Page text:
Jared Polis turns down Club 20 debate in Western Slope

In the heart of Colorado’s Western Slope, a decades-long rite of passage for gubernatorial candidates of both parties is facing an unexpected shakeup.

U.S. Rep. Jared Polis, the Democratic candidate for governor, is declining to participate in the Club 20 debate, a Sept. 8 gathering in Grand Junction that draws business leaders and others from throughout Western Colorado. In his place, Polis wants to send a surrogate he beat in the Democratic primary, Lt. Gov. Donna Lynne, to debate Republican opponent and state Treasurer Walker Stapleton.

The debate has long been considered an official kickoff of sorts for the governor’s race in Colorado. It’s also an event that recognizes the role that rural western Colorado plays in deciding statewide elections.

At Club 20, organizers are so accustomed to having candidates pencil the date into their campaign schedule that they’ve never faced the decision of whether to allow a surrogate to debate instead of the person running. Calling it “uncharted territory,” Club 20 Executive Director Christian Reece said the organization’s leadership team will meet next week to discuss whether to allow a surrogate.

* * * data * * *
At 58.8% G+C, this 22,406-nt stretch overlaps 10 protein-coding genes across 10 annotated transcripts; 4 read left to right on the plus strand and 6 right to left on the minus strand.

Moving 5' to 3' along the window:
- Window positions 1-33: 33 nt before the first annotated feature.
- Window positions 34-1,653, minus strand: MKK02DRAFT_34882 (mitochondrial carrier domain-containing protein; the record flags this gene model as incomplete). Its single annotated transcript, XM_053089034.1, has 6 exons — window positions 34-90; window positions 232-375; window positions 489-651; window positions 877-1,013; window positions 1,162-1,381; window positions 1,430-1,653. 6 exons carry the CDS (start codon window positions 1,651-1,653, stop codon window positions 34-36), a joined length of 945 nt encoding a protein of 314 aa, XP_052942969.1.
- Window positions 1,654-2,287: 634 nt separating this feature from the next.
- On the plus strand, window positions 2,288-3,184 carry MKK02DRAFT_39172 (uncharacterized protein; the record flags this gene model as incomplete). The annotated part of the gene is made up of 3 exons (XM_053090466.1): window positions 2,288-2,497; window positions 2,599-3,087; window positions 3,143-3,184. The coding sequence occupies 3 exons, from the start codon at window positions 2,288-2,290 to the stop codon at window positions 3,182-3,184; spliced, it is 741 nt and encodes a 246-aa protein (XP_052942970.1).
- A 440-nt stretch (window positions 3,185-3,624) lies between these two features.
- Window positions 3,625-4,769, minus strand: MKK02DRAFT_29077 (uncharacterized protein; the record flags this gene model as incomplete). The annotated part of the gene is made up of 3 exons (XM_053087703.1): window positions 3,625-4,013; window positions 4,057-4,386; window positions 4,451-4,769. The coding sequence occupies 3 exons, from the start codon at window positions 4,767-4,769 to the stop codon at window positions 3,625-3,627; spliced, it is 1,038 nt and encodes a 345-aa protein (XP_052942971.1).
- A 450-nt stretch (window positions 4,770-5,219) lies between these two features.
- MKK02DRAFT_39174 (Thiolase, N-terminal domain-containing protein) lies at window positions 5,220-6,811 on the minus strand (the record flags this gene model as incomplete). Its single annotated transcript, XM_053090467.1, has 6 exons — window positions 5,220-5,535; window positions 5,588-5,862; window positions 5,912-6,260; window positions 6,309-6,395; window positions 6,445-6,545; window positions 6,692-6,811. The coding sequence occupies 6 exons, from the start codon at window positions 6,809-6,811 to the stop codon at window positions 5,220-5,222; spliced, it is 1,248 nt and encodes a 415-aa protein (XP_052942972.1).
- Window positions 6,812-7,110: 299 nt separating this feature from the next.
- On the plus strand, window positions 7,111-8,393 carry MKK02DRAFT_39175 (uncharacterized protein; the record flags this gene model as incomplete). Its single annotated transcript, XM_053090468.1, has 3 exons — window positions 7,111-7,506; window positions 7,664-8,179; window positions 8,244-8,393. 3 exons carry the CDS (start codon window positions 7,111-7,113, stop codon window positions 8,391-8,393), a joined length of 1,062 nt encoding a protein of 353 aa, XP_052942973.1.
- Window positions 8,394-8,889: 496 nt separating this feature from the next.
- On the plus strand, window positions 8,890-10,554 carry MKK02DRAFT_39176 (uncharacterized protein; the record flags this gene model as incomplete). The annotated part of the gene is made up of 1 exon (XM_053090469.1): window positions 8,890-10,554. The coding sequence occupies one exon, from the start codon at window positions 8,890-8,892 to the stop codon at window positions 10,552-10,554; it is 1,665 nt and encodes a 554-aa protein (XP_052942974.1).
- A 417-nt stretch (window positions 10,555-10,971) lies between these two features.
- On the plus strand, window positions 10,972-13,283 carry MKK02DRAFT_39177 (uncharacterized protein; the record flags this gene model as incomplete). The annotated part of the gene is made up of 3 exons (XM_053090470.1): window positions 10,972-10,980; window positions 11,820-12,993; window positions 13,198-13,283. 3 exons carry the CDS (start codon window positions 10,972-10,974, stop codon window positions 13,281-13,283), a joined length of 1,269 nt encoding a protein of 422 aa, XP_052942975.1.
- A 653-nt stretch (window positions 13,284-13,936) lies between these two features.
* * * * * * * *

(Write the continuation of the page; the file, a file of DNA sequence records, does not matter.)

Beyond the debate itself, the perceived snub highlights the urban-rural divide in Colorado’s statewide political races.

“Frankly, it’s really a slight to western Colorado,” Reece said in an interview. “When we talk about the urban-rural divide which often plagues our state, it’s these types of things that further that divide.”

The club, which is more than 65 years old, encompasses 22 counties in the state. Reece said the club found out about the proposed surrogate from a news release, not the campaign directly.

Mara Sheldon, a spokeswoman for Polis’ campaign, said suggestions that Polis is overlooking Grand Junction or rural Colorado are misplaced. She stressed that Polis has agreed to do a separate debate in Grand Junction. That event, which doesn’t yet have a date, is organized by the Grand Junction Daily Sentinel, Colorado Mesa University and Rocky Mountain PBS.

“We’ve been invited to a lot of debates and we just can’t do them all,” Sheldon said.

Sheldon also noted that the campaign opened its first office in Grand Junction. That opening came in January.

“Jared’s represented rural Coloradans for the last decade,” Sheldon said.

It also gives Stapleton’s campaign ammunition to fire when reaching out to western Colorado voters.

Source link

Leave a Reply

Your email address will not be published. Required fields are marked *